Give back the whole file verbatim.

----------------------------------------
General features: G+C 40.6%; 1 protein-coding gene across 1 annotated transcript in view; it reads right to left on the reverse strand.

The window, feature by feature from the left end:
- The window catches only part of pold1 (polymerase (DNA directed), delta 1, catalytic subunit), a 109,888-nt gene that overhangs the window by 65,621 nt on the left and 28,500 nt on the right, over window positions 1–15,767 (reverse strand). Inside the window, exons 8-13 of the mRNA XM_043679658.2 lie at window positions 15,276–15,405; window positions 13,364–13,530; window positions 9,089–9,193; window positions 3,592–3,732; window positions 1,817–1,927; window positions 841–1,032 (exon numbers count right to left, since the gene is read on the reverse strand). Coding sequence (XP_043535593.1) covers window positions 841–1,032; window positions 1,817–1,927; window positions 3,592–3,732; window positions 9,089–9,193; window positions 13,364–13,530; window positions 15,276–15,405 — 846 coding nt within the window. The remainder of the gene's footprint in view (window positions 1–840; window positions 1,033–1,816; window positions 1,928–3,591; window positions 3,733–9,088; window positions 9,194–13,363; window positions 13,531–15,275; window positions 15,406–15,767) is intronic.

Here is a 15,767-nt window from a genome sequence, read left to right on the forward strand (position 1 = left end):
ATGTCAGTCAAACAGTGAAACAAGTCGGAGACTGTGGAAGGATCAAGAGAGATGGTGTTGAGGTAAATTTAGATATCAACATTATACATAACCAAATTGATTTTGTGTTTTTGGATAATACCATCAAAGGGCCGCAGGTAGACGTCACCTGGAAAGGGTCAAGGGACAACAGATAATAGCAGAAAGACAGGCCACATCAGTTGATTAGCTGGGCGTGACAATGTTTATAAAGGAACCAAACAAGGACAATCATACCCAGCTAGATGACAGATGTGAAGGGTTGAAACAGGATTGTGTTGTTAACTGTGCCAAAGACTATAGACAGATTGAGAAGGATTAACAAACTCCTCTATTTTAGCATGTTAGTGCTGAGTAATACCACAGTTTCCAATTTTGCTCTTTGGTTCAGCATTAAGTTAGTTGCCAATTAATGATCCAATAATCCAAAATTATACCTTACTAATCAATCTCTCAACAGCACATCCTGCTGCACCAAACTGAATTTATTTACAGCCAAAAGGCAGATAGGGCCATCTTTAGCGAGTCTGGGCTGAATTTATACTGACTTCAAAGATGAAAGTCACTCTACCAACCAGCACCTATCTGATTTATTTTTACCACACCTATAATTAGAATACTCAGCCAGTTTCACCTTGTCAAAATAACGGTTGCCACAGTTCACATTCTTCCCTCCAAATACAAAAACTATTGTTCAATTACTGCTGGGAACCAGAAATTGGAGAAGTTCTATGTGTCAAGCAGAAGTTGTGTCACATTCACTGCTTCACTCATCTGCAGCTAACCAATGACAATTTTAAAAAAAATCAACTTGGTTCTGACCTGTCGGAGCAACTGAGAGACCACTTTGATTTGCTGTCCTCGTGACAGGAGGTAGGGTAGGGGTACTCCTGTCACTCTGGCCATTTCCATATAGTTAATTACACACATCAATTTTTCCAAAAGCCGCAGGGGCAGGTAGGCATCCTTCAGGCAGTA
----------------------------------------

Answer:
General features: G+C 40.6%; 1 protein-coding gene across 1 annotated transcript in view; it reads right to left on the reverse strand.

The window, feature by feature from the left end:
- The window catches only part of pold1 (polymerase (DNA directed), delta 1, catalytic subunit), a 109,888-nt gene that overhangs the window by 65,621 nt on the left and 28,500 nt on the right, over window positions 1–15,767 (reverse strand). Inside the window, exons 8-13 of the mRNA XM_043679658.2 lie at window positions 15,276–15,405; window positions 13,364–13,530; window positions 9,089–9,193; window positions 3,592–3,732; window positions 1,817–1,927; window positions 841–1,032 (exon numbers count right to left, since the gene is read on the reverse strand). Coding sequence (XP_043535593.1) covers window positions 841–1,032; window positions 1,817–1,927; window positions 3,592–3,732; window positions 9,089–9,193; window positions 13,364–13,530; window positions 15,276–15,405 — 846 coding nt within the window. The remainder of the gene's footprint in view (window positions 1–840; window positions 1,033–1,816; window positions 1,928–3,591; window positions 3,733–9,088; window positions 9,194–13,363; window positions 13,531–15,275; window positions 15,406–15,767) is intronic.

Here is a 15,767-nt window from a genome sequence, read left to right on the forward strand (position 1 = left end):
ATGTCAGTCAAACAGTGAAACAAGTCGGAGACTGTGGAAGGATCAAGAGAGATGGTGTTGAGGTAAATTTAGATATCAACATTATACATAACCAAATTGATTTTGTGTTTTTGGATAATACCATCAAAGGGCCGCAGGTAGACGTCACCTGGAAAGGGTCAAGGGACAACAGATAATAGCAGAAAGACAGGCCACATCAGTTGATTAGCTGGGCGTGACAATGTTTATAAAGGAACCAAACAAGGACAATCATACCCAGCTAGATGACAGATGTGAAGGGTTGAAACAGGATTGTGTTGTTAACTGTGCCAAAGACTATAGACAGATTGAGAAGGATTAACAAACTCCTCTATTTTAGCATGTTAGTGCTGAGTAATACCACAGTTTCCAATTTTGCTCTTTGGTTCAGCATTAAGTTAGTTGCCAATTAATGATCCAATAATCCAAAATTATACCTTACTAATCAATCTCTCAACAGCACATCCTGCTGCACCAAACTGAATTTATTTACAGCCAAAAGGCAGATAGGGCCATCTTTAGCGAGTCTGGGCTGAATTTATACTGACTTCAAAGATGAAAGTCACTCTACCAACCAGCACCTATCTGATTTATTTTTACCACACCTATAATTAGAATACTCAGCCAGTTTCACCTTGTCAAAATAACGGTTGCCACAGTTCACATTCTTCCCTCCAAATACAAAAACTATTGTTCAATTACTGCTGGGAACCAGAAATTGGAGAAGTTCTATGTGTCAAGCAGAAGTTGTGTCACATTCACTGCTTCACTCATCTGCAGCTAACCAATGACAATTTTAAAAAAAATCAACTTGGTTCTGACCTGTCGGAGCAACTGAGAGACCACTTTGATTTGCTGTCCTCGTGACAGGAGGTAGGGTAGGGGTACTCCTGTCACTCTGGCCATTTCCATATAGTTAATTACACACATCAATTTTTCCAAAAGCCGCAGGGGCAGGTAGGCATCCTTCAGGCAGTA